Fishing

Somers Beach State Park

Somers Beach State Park

Somers Beach State Park

Over the past decade, the Sliter family and the Montana State Parks Foundation have been working together to conserve and create public access at their property east of Somers, encompassing almost a half-mile of Flathead Lake shoreline.

This rare property has an expansive sandy beach at low lake levels, and at higher lake levels, its shallow waters provide a safe area for families to swim and recreate.

It also has impressive beauty with views of the Swan Mountains and miles of undeveloped shoreline.

Montana’s newest state park has been proposed for this spectacular site.

Somers Beach State Park

The Sliter Family generously promised a $100k matching grant for the creation of our newest state park, totaling to $200,000!

Along with our matching grant, Everit and Nikki Sliter have made a pledge of $25k, raising our match requirement to $125k, with an overall total of $250,000 if we make our match!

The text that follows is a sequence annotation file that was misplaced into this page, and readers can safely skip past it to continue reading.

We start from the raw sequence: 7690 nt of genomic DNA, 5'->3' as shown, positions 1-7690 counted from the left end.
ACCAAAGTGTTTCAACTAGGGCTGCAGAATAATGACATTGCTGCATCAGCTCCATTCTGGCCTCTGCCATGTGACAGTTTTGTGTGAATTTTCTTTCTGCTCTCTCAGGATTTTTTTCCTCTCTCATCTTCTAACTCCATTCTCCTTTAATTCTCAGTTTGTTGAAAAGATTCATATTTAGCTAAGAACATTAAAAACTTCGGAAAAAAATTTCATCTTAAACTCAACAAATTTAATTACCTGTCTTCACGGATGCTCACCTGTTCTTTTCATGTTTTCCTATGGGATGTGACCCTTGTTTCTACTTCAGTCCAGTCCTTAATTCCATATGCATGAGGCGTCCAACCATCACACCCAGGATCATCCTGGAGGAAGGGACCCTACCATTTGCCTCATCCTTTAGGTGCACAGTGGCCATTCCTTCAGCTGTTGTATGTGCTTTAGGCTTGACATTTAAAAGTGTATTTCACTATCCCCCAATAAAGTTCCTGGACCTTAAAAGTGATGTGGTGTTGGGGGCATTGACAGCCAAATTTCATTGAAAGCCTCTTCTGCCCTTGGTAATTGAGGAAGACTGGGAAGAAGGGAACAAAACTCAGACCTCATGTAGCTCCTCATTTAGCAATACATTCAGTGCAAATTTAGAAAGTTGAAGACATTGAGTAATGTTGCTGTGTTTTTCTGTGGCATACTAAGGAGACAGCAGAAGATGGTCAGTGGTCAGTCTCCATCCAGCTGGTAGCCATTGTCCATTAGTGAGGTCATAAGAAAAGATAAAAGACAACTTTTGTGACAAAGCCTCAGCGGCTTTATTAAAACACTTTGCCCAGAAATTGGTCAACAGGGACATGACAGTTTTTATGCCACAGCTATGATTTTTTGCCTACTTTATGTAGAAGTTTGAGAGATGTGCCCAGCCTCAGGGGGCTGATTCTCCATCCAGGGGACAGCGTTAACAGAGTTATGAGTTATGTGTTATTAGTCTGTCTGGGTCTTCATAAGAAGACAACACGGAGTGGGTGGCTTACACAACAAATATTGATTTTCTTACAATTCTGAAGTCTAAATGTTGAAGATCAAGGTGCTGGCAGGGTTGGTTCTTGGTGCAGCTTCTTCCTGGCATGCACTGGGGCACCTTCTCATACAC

Although much of the north shore is public land, as part of the Flathead Lake Waterfowl Production Area, the WPA is closed to human use between March and July each year to protect migrating and nesting birds.

The park opened in the summer of 2021. Minimal amenities will be available at first but your donations and support will help us build a great park from the ground up. In the meantime, please understand that the park remains private until the final real estate sale is complete. We'll continue to post updates on our website and social media pages, so stay tuned.